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The Shining Face of the Kohen Gadol and Personal Forgiveness
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The Shining Face of the Kohen Gadol and Personal Forgiveness

The message from the Kohen Gadol’s return home is to not set the impossible bar of becoming an angel but rather being the best humans we can be.

Courtesy of the author
Courtesy of the author

When I was growing up, my father was a rabbi at a number of congregations. On Yom Kippur I always stood in awe of my Dad’s Torah and his piety. When it came to the Avodah  part of the traditional musaf liturgy specific for Yom Kippur, my father would have the chazan read the paragraphs in an undertone while he read a most beautiful English rendition that truly captured the essence of the Kohen Gadol’s (High Priest’s) work. It was that dramatic reading that served as my peirush, my interpretation of an ancient and admittedly bloody and scary ritual.

I could understand its importance and feel the true awesomeness of the day.


Last year at this time, the Jewish social media world was abuzz with a powerful and beautiful new song called Avodah by Israeli-French artist, Yishai Ribo. The song was a certifiable hit in Israel and the U.S. On our most recent trip to Israel (BC- before Covid-19), my husband and I got to hear Ribo along with renowned Jewish artist, Avraham Fried, sing this or more specifically daven this song to and with 9,000+ fans, all of whom knew every word of this stirring melody by heart.

Ribo brilliantly refashions the ancient liturgy, making it accessible for the masses. For example, Ribo takes the description of the accounting (achat- achat v’achat) the Kohen Gadol did while sprinkling the blood of the sacrifices in the Holy of Holies, the Kodesh Kedoshim, and turns it into the ‘counting’ or assessment we make of our own character.

And it is not only an assessment of the bad things we have done or the bad ways in which we behave.

Ribo, by incorporating the thoughts of Rav Kook and others, broadens that review to also all the good things that we do and the ways that we are good. Ribo encourages us to embrace what true humility means when we stand before the Almighty. Humility in our tradition does not mean to see ourselves as only a collection of bad actions, deeds and thoughts, as nothingness. Humility means to have an honest assessment of who we are—the bad and the good.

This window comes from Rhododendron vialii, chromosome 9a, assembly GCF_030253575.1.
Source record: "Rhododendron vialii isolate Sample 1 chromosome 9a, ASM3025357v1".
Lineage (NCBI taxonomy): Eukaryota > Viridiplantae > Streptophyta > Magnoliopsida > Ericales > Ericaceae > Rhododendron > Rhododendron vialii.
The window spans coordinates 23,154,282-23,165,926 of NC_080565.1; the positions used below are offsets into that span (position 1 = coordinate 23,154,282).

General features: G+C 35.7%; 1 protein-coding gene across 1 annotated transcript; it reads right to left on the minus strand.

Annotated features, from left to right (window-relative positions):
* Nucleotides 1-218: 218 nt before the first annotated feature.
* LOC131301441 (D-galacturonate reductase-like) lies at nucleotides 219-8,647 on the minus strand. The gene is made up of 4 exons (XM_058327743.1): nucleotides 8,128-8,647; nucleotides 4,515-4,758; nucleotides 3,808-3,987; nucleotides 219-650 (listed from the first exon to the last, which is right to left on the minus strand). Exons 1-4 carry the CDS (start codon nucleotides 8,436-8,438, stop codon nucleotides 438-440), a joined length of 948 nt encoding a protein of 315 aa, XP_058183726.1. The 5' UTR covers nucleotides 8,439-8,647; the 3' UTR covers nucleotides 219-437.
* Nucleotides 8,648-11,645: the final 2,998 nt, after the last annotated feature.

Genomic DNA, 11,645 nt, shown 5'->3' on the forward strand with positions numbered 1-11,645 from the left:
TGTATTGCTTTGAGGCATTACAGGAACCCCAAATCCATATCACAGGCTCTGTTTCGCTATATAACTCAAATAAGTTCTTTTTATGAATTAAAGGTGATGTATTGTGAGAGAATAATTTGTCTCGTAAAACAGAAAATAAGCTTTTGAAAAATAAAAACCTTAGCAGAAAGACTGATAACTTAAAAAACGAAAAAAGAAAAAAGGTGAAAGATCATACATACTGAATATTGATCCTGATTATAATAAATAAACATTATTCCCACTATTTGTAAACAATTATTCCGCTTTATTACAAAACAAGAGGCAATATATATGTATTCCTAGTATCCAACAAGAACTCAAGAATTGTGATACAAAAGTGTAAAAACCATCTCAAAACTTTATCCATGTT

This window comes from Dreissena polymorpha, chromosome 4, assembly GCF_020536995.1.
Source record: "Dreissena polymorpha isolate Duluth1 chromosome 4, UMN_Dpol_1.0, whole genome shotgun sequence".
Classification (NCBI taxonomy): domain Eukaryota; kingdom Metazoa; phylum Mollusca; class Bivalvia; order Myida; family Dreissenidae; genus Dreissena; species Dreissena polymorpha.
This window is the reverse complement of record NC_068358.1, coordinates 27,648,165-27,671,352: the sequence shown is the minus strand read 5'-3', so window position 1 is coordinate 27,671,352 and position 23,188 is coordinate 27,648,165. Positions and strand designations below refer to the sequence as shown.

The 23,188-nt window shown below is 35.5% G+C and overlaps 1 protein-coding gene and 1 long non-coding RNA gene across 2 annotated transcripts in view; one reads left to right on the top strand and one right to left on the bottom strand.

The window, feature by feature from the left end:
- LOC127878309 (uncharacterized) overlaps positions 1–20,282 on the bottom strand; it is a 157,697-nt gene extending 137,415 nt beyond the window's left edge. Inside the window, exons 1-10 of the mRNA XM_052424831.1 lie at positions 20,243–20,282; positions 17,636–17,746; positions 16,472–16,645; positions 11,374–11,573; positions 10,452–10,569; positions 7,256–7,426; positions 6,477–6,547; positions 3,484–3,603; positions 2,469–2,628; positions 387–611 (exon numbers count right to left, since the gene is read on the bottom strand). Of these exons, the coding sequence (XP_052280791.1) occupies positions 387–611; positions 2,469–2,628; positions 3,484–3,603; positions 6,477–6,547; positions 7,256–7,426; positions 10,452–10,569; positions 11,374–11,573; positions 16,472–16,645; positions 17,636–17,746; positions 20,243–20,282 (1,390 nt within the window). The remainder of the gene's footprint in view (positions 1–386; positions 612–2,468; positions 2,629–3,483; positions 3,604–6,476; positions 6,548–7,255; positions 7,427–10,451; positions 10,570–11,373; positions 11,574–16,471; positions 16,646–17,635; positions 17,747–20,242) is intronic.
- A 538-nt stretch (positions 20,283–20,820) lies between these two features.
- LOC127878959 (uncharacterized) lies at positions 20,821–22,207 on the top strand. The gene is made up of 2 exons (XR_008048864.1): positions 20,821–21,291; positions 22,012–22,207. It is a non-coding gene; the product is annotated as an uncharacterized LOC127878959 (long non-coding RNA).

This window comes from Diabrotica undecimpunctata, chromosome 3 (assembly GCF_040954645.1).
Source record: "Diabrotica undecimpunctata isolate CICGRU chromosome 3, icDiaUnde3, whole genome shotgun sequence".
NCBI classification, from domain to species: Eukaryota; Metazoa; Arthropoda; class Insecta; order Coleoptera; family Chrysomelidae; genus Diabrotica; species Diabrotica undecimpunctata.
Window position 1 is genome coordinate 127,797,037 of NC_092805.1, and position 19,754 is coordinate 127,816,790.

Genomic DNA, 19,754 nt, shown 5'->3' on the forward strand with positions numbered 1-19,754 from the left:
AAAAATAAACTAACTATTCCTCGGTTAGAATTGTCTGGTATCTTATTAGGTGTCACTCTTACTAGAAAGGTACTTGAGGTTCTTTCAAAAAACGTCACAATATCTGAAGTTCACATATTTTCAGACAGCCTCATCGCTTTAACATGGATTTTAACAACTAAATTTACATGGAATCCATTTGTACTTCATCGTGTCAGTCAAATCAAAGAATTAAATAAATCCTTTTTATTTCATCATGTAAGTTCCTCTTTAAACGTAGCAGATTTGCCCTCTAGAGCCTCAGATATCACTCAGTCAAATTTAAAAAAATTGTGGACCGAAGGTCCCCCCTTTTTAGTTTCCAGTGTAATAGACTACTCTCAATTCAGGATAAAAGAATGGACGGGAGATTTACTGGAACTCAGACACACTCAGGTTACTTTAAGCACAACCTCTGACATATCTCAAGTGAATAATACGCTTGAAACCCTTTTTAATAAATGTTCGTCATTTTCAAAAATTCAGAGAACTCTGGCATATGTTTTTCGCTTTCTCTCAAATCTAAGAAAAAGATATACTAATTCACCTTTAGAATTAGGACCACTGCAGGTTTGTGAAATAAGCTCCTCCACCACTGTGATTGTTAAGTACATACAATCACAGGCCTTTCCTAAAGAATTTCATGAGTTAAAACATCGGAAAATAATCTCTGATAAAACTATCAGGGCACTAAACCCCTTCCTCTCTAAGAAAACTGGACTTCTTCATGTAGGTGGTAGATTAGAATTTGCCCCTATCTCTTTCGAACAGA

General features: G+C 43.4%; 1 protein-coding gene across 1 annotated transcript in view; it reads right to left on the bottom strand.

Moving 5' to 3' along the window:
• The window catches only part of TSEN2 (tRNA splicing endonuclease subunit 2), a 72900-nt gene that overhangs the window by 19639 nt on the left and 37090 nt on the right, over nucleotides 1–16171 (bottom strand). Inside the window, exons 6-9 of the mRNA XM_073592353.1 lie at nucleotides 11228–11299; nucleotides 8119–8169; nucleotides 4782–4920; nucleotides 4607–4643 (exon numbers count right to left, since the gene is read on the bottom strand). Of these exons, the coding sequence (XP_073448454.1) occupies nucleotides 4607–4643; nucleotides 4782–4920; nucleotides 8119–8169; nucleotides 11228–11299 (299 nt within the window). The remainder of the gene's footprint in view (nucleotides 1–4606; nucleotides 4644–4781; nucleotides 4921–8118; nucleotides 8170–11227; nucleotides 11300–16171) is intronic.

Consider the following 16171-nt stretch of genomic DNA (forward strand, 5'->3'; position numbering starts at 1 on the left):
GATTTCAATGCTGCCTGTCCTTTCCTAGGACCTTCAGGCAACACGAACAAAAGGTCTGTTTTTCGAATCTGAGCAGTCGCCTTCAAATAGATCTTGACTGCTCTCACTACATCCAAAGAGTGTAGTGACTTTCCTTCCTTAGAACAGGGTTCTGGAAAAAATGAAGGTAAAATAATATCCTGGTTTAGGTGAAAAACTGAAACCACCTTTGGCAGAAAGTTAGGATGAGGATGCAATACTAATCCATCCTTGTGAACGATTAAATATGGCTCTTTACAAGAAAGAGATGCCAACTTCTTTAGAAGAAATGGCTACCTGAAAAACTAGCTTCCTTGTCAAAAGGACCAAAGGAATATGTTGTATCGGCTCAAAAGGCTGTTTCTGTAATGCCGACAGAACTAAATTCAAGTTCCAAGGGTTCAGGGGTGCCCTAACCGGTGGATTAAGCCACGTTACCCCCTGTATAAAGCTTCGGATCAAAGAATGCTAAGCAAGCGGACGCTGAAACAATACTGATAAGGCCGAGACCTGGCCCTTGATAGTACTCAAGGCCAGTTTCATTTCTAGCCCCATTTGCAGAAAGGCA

To stand humbly before God on the holiest day and as well as every other is to tell the truth about yourself but still being your own best advocate.

Only then can you improve and maybe more importantly, you can get out of your own way, get beyond yourself to be able to truly serve God. This way of humility is a way to free yourself, remove the noise in your head, to renew your relationship with God and potentially do great things — maybe even like Moshe Rabbanu, who the Torah tells us was the most humble.

At the end of the Avodah pageantry—after all the sacrificing, sprinkling, atonement, testimony, immersions and costume changes—the Kohen Gadol with his face radiant, hurries to put on his own, plain clothes. 

תאר מגמתו כצאת השמש בגבורה ,תקף ודץ ועטה בגד הונו….

‘The look upon his face was that of the sun coming out in all of its might, and he hastened, ran and put on his own clothes.’


Ribo’s refrain is

יצא ממקום שיצא, ורעד במקום שעמד, פשט בגדי זהב לבש בגדי עצמו

וכל העם והכהנים היו מלווים אותו לביתו ויום טוב לאוהביו…

‘He came out from the place he had left and trembled in the place where he had stood, took off his golden garments and put on his own clothes. And all the people and the priest would accompany him to his own home and it was a festive day for his loved ones…’